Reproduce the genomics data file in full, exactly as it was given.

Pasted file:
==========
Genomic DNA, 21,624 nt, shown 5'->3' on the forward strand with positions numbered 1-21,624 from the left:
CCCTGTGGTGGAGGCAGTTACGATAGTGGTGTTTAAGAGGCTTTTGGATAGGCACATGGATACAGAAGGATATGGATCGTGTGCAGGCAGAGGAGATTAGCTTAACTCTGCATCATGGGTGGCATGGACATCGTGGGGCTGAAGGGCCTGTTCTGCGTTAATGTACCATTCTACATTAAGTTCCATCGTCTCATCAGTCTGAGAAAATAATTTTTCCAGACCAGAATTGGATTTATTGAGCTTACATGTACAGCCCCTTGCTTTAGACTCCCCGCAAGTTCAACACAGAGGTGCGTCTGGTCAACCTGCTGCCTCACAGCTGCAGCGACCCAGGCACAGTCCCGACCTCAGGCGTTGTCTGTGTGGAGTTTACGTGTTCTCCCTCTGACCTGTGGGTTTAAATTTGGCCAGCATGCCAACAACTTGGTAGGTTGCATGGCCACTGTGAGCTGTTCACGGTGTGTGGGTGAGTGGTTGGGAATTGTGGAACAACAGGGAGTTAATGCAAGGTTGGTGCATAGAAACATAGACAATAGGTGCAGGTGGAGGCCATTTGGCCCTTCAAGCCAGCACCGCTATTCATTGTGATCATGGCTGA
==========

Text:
Genomic DNA, 21,624 nt, shown 5'->3' on the forward strand with positions numbered 1-21,624 from the left:
CCCTGTGGTGGAGGCAGTTACGATAGTGGTGTTTAAGAGGCTTTTGGATAGGCACATGGATACAGAAGGATATGGATCGTGTGCAGGCAGAGGAGATTAGCTTAACTCTGCATCATGGGTGGCATGGACATCGTGGGGCTGAAGGGCCTGTTCTGCGTTAATGTACCATTCTACATTAAGTTCCATCGTCTCATCAGTCTGAGAAAATAATTTTTCCAGACCAGAATTGGATTTATTGAGCTTACATGTACAGCCCCTTGCTTTAGACTCCCCGCAAGTTCAACACAGAGGTGCGTCTGGTCAACCTGCTGCCTCACAGCTGCAGCGACCCAGGCACAGTCCCGACCTCAGGCGTTGTCTGTGTGGAGTTTACGTGTTCTCCCTCTGACCTGTGGGTTTAAATTTGGCCAGCATGCCAACAACTTGGTAGGTTGCATGGCCACTGTGAGCTGTTCACGGTGTGTGGGTGAGTGGTTGGGAATTGTGGAACAACAGGGAGTTAATGCAAGGTTGGTGCATAGAAACATAGACAATAGGTGCAGGTGGAGGCCATTTGGCCCTTCAAGCCAGCACCGCTATTCATTGTGATCATGGCTGA